What Hitchens and Havel shared — Chomsky’s wrath
JERUSALEM — Christopher Hitchens, the acerbic critic, and Vaclav Havel, the Czech president, had one odd thing in common — besides passing away in the same week.
They both ran afoul of Noam Chomsky.
Contrary to some murmurs in the blogosphere, Hitchens and Havel didn’t meet in 1988 when Hitchens was arrested and thrown out of Czechoslovakia for attending a meeting of one of Havel’s Charter 77 committees. It seems they met later when Havel was already president.
The triangular relationship between the two men and Chomsky reveals some aspects of what made them great. In a video posted online in May 2011, Chomsky is seen speaking to a supportive audience at a gathering of something called the “peace council.” When asked to respond to some of Hitchens’ critiques he claims that there are “liars and brazen liars” and then compares Hitchens to a Soviet commissar.
When Havel traveled to speak before the Congress in 1990, Chomsky condemned “the awed response to Vaclav Havel’s embarrassingly silly and morally repugnant Sunday School sermon in Congress the other day.” Chomsky went on to compare his speech with one that might have been carried out by a communist from the Eastern bloc to the Supreme Soviet in Russia, as if Havel was groveling before U.S “tyranny.” He elaborated that the performance of Havel was “on a moral and intellectual level that is vastly below that of Third World peasants and Stalinist hacks.”
What great sin did Hitchens and Havel commit, to run afoul of Chomsky’s poison pen? They had once both been darlings of the left. “Hitch,” as he was sometimes called, was born in Portsmouth, England, in 1949. Hitchens was nominally Jewish, his great-grandmother having apparently been Jewish, a fact he discovered late in life. He attended a Methodist school and then Oxford, gravitating toward radical leftist circles in his opposition to the Vietnam War. He became a Trotskyite type of communist, a typical choice of anti-Soviet intellectual radicals of his generation.
Hitchens made his mark at several left-wing newspapers such as The Nation and the New Statesmen before becoming a contributor to Vanity Fair in 1992. He never gave up his devotion to the radical left and it informed his contempt and hatred for organized religion. However, he was set on a new path by the Salman Rushdie affair.
Rushdie, an Indian-born Muslim writer, was not of great renown when he published “The Satanic Verses” in 1988. The book garnered the wrath of Iranian Ayatollah Khomeini for its treatment of Islam. Four months before Khomeini, died he issued a fatwa calling for Rushdie’s death. Hitchens was surprised by the timidity of the left’s response (which was what? Silence?). He shouldn’t have been surprised. The left, especially men like French philosopher Michel Foucault, had long been enamored of the “third way,” the Islamic revolution that Khomeini had inspired. From this point onward, Hitchens realized that he could not allow his leftism to compromise his essential love for the values of the West. An admirer of George Orwell, he came to understand well the life of the dissident, especially the leftist dissident who dares to go against left-wing orthodoxy.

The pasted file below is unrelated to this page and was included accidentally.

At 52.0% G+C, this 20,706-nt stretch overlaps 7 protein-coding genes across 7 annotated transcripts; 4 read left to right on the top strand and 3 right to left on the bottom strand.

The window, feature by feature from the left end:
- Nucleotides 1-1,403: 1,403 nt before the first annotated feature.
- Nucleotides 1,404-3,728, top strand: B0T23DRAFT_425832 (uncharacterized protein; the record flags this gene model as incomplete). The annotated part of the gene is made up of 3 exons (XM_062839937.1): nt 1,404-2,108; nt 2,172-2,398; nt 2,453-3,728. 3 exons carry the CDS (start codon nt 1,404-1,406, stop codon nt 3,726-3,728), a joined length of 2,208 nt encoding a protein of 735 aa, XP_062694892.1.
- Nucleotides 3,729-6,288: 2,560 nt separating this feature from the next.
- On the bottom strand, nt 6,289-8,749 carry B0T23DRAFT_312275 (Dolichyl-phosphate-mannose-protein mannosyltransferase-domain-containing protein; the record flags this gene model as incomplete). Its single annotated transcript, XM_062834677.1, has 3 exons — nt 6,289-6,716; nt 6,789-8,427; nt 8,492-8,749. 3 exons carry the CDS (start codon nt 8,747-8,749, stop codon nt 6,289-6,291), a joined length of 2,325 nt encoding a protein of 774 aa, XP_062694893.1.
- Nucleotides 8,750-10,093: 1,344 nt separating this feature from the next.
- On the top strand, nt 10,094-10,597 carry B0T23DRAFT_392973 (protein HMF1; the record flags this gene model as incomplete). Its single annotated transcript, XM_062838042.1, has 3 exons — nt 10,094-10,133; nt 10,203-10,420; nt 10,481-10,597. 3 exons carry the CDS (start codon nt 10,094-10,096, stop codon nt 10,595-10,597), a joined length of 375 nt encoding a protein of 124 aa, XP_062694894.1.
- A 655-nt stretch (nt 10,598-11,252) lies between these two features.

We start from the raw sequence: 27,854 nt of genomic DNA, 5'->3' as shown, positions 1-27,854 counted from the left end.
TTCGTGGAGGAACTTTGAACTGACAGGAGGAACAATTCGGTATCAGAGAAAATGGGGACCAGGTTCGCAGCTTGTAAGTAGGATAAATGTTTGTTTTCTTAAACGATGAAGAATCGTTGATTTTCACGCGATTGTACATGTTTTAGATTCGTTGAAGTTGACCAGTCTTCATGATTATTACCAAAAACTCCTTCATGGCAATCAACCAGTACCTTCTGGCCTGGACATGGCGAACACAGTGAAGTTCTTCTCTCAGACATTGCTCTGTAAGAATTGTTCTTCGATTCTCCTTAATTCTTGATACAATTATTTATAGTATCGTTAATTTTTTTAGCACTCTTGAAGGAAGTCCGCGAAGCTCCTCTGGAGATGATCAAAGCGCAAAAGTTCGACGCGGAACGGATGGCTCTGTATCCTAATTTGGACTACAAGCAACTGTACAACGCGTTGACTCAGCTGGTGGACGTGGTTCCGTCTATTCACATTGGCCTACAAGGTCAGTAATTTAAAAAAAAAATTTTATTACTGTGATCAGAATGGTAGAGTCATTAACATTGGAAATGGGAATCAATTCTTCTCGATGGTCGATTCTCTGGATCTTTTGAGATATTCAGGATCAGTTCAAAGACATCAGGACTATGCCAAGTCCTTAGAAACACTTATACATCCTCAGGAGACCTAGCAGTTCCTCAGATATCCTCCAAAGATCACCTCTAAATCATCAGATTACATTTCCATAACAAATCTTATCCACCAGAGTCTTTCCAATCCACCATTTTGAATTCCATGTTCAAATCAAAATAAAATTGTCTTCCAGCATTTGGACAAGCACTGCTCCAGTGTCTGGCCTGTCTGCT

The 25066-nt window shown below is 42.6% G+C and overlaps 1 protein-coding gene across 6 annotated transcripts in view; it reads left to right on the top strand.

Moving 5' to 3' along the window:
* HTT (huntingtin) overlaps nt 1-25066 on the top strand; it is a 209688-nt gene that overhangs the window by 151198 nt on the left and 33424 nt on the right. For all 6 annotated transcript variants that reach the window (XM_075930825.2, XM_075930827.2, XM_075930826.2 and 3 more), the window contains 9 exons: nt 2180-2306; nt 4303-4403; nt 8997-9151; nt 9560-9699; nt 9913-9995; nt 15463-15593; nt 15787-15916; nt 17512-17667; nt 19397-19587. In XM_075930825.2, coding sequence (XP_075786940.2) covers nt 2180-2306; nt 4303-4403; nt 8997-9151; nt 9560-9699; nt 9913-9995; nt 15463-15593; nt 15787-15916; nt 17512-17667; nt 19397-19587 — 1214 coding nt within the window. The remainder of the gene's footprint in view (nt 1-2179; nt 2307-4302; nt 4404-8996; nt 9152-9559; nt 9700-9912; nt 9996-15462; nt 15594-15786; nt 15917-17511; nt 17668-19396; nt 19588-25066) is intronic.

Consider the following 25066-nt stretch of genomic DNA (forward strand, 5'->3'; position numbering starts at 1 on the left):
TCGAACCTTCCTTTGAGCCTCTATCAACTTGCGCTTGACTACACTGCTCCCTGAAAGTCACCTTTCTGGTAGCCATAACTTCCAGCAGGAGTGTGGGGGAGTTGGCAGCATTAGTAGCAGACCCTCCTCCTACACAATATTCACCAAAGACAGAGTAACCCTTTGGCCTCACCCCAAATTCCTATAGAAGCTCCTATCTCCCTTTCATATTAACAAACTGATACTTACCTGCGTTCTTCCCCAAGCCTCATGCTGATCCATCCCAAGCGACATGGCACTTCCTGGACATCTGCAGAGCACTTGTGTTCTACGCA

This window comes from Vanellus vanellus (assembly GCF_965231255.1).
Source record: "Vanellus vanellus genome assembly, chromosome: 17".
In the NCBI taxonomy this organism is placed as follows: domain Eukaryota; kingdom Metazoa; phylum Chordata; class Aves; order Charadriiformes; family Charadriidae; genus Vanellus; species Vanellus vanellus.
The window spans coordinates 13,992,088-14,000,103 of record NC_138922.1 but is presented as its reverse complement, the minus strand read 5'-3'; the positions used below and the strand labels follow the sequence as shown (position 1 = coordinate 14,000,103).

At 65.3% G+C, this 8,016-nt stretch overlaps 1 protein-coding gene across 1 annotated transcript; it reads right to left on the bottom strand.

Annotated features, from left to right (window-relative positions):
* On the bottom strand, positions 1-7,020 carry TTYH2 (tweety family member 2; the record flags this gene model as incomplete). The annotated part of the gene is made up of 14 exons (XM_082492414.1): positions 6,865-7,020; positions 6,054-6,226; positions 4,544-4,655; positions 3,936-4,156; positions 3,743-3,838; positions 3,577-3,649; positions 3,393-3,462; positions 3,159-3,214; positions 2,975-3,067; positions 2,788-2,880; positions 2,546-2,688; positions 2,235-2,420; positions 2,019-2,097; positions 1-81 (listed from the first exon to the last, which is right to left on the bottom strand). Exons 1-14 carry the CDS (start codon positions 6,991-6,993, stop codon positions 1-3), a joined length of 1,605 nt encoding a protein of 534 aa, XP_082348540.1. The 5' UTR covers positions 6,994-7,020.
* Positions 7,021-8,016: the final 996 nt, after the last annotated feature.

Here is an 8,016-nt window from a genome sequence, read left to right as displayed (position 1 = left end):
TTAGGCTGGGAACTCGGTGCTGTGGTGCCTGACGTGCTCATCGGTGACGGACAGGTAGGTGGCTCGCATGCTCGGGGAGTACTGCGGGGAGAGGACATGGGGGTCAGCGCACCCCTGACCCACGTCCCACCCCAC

“[The Rushdie affair] was, if I can phrase it like this, a matter of everything I hated versus everything I loved,” Hitchens described. “In the hate column: dictatorship, religion, stupidity, demagogy, censorship, bullying and intimidation. In the love column: literature, irony, humor, the individual and the defense of free expression.”
Hitchens broke with many of his friends after the 9/11 attacks, when he became more outspoken about “Islamofacism” and “the unashamed cult of death” that had declared war on America. He expressed scorn for those on the left, Norman Mailer, Susan Sontag, Michael Moore and others who did not condemn the attacks, excused them or blamed them on an “inside job.” In the end, Hitchens loved freedom and didn’t make the mistake that many radicals have: allowing love of the other and self-critique to dictate support for the very things that would destroy freedom.
Havel was born in 1936 in Prague. A playwright, he became a dissident in the 1960s and spent many stints in prison in the 1970s and ’80s. Elected president in 1990, he retained the post until 2003 and is remembered not only as the father of the modern Czech Republic, but one of the great dissidents who brought down communism. He argued that: “A moral and intellectual state cannot be established through a constitution, or through law, or through directives, but only through complex, long-term, and never-ending work involving education and self-education.”
Havel was a friend to many Jews in Prague, including Karol Sidon, a fellow dissident who became chief rabbi. Only two months after his country established relations with Israel in 1990, Havel became the first Eastern European leader to visit the country, following in the footsteps Thomas Masaryk who came to British Palestine in 1930. When Havel met with President Chaim Herzog, he expressed support for the influx of Soviet Jews who were using Prague as a transit point. However, he also encouraged Israeli leaders to seek peace with Yasser Arafat, leading Prime Minister Yitzhak Shamir to respond, “We don’t see Arafat as a partner in the peace process.” When Havel died, he received eulogies from President Shimon Peres and a letter of mourning from the Anti-Defamation League.
Havel and Hitchens had many things in common. Israel and God weren’t among them; Hitchens detested Zionism and was a fanatic atheist, while Havel was a believer and had no beef with the Jewish state. But both men loved America, and as the American Spectator noted, they loved “its fusion of faith and freedom and the recognition that the latter cannot genuinely exist without the former.”
(Seth J. Frantzman, a writer, journalist and scholar, lives in Jerusalem. This column was provided by JNS.)